BACKGROUND: Accelerometers are motion-sensing devices that have been used to assess physical activity in dogs. However, the lack of a user-friendly, inexpensive accelerometer has hindered the widespread use of this objective outcome measure in veterinary research. Recently, a smartphone-based, affordable activity monitor (Whistle) has become available for measurement of at-home physical activity in dogs. The aim of this research was to evaluate this novel accelerometer. Eleven large breed, privately owned dogs wore a collar fitted with both the Whistle device and a previously validated accelerometer-based activity monitor (Actical) for a 24-h time period...
2015: BMC Veterinary Research
Luis E Vargas-Castro, Natalie V Sánchez, Gilbert Barrantes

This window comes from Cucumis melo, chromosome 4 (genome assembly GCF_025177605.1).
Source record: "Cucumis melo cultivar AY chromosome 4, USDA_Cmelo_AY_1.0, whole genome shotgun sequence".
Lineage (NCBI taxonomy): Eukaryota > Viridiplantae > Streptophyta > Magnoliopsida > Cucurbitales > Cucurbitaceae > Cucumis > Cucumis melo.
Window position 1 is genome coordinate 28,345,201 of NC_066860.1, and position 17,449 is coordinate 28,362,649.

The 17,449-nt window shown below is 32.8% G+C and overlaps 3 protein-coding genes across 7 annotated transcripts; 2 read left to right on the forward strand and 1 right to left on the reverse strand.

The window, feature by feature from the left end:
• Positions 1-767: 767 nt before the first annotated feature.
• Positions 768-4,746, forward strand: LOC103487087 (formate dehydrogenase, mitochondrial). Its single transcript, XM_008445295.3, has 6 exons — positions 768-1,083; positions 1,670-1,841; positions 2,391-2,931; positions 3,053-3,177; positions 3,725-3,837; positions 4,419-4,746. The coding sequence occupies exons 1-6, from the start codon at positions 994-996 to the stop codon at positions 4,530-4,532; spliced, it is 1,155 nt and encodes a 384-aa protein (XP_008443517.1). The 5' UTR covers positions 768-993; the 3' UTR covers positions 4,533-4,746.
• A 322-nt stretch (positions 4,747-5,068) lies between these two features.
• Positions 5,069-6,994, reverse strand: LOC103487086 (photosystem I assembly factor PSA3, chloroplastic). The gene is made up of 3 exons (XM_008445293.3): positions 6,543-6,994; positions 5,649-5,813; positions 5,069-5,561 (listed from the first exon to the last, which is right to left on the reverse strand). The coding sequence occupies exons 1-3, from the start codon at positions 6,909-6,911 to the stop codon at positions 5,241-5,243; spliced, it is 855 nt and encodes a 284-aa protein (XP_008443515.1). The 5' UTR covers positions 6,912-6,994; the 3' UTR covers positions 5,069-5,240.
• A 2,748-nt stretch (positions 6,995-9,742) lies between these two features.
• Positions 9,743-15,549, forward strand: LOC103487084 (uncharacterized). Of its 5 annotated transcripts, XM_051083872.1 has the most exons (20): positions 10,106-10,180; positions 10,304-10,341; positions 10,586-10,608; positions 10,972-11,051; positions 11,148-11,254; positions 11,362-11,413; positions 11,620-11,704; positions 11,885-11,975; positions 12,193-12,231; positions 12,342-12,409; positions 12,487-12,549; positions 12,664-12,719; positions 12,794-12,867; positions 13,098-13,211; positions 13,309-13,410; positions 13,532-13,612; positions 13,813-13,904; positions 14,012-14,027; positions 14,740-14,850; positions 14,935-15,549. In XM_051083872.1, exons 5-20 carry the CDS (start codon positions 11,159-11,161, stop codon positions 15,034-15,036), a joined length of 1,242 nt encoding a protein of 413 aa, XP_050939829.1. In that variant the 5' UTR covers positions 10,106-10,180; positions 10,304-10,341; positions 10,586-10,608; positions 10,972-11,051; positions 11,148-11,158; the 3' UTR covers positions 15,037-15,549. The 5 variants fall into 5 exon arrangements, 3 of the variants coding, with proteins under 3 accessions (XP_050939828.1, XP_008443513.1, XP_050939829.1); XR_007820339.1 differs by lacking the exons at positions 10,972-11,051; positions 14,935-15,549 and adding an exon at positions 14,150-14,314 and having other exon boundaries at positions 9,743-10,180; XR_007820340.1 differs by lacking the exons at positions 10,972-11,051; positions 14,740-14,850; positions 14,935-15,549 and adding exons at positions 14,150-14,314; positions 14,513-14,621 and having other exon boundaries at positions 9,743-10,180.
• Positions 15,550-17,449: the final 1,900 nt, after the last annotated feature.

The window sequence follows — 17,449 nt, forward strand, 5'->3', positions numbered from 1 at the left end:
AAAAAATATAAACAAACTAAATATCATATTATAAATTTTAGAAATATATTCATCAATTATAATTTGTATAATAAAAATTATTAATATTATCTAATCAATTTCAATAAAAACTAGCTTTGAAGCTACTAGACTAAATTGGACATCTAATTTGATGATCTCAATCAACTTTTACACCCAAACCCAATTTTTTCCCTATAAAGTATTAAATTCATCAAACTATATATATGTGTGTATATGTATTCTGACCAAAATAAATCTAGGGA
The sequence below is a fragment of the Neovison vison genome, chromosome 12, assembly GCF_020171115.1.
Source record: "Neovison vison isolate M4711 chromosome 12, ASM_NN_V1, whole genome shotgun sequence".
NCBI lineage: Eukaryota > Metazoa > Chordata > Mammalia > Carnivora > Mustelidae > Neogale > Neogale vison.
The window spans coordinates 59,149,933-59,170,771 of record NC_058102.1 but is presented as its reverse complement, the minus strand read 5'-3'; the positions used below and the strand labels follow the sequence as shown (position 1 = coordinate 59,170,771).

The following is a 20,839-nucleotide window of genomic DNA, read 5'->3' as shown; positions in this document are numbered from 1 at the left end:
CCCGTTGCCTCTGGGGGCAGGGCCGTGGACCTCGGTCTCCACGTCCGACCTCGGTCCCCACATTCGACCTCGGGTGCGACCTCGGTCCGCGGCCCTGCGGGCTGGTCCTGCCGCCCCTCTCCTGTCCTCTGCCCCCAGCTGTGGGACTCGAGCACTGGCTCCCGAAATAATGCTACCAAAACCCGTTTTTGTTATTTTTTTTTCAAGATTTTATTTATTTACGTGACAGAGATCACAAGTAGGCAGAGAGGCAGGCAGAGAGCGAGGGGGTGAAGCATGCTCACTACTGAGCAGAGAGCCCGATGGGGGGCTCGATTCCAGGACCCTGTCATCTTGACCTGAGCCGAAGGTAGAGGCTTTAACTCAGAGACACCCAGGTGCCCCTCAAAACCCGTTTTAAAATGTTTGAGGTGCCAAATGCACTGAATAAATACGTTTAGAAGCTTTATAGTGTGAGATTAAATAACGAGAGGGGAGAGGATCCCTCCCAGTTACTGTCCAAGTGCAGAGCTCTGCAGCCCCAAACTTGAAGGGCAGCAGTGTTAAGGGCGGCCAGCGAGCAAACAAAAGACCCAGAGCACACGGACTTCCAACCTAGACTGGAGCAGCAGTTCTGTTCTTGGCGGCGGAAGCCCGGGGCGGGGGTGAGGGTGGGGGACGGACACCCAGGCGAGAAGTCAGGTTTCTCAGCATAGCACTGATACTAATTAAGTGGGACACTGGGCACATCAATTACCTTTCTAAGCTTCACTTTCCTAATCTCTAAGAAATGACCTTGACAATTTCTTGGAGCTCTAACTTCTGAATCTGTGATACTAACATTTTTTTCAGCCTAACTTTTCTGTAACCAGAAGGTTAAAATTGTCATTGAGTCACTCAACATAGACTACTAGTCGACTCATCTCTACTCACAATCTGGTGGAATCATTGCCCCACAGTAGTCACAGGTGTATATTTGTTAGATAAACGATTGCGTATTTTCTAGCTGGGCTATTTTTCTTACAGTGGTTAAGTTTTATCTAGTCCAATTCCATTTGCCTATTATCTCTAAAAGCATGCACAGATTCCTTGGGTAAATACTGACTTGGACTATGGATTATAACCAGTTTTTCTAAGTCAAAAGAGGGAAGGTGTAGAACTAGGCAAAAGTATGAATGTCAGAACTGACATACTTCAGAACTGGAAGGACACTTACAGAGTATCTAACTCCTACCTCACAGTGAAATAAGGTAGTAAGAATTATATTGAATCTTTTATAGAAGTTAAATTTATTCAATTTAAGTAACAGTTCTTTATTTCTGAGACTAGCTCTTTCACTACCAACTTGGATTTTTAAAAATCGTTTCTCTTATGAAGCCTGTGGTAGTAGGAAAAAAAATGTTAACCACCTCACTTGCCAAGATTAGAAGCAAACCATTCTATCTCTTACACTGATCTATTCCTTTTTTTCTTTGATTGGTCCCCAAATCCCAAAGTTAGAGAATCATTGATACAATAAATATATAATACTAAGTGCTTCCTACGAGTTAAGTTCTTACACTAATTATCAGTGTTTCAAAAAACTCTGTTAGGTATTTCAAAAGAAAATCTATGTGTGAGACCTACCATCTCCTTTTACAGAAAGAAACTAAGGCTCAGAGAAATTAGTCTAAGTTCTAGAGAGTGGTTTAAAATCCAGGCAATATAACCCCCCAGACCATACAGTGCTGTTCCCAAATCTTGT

Songbirds have been traditionally classified into close-ended or open-ended learning species according to the length of the sensitive period during which birds are able to memorize new vocalizations. Closed-ended learners are generally not capable of changing their song after the first year of life, while open-ended learners show song plasticity as adults. A few Turdus species have been suggested to be open-ended learners, but no long-term study has been conducted to investigate their song plasticity over time...
September 2015: Animal Cognition
Katie Hinde, Amy L Skibiel, Alison B Foster, Laura Del Rosso, Sally P Mendoza, John P Capitanio